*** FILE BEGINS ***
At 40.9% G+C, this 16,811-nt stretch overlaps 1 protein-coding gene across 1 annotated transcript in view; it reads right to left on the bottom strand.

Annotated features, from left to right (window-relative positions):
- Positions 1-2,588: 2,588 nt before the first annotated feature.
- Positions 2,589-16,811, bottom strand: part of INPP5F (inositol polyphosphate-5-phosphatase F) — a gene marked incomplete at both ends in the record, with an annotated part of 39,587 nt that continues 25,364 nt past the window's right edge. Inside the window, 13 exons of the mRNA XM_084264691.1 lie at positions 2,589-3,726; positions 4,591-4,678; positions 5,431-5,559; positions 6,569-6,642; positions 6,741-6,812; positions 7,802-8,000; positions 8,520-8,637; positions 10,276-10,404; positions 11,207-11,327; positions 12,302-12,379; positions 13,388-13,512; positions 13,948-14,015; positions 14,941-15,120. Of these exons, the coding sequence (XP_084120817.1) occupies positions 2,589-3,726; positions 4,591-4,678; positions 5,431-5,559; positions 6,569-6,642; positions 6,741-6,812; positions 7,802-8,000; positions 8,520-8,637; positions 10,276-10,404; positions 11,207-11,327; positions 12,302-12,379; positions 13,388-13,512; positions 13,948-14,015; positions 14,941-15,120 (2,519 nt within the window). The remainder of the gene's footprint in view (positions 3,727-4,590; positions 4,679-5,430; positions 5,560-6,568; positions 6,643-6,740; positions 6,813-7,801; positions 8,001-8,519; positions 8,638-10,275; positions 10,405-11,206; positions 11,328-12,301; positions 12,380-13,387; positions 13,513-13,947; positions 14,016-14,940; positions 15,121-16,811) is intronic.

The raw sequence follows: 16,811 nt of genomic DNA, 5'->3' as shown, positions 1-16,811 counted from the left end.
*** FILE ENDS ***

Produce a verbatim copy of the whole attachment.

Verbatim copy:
At 40.9% G+C, this 16,811-nt stretch overlaps 1 protein-coding gene across 1 annotated transcript in view; it reads right to left on the bottom strand.

Annotated features, from left to right (window-relative positions):
- Positions 1-2,588: 2,588 nt before the first annotated feature.
- Positions 2,589-16,811, bottom strand: part of INPP5F (inositol polyphosphate-5-phosphatase F) — a gene marked incomplete at both ends in the record, with an annotated part of 39,587 nt that continues 25,364 nt past the window's right edge. Inside the window, 13 exons of the mRNA XM_084264691.1 lie at positions 2,589-3,726; positions 4,591-4,678; positions 5,431-5,559; positions 6,569-6,642; positions 6,741-6,812; positions 7,802-8,000; positions 8,520-8,637; positions 10,276-10,404; positions 11,207-11,327; positions 12,302-12,379; positions 13,388-13,512; positions 13,948-14,015; positions 14,941-15,120. Of these exons, the coding sequence (XP_084120817.1) occupies positions 2,589-3,726; positions 4,591-4,678; positions 5,431-5,559; positions 6,569-6,642; positions 6,741-6,812; positions 7,802-8,000; positions 8,520-8,637; positions 10,276-10,404; positions 11,207-11,327; positions 12,302-12,379; positions 13,388-13,512; positions 13,948-14,015; positions 14,941-15,120 (2,519 nt within the window). The remainder of the gene's footprint in view (positions 3,727-4,590; positions 4,679-5,430; positions 5,560-6,568; positions 6,643-6,740; positions 6,813-7,801; positions 8,001-8,519; positions 8,638-10,275; positions 10,405-11,206; positions 11,328-12,301; positions 12,380-13,387; positions 13,513-13,947; positions 14,016-14,940; positions 15,121-16,811) is intronic.

The raw sequence follows: 16,811 nt of genomic DNA, 5'->3' as shown, positions 1-16,811 counted from the left end.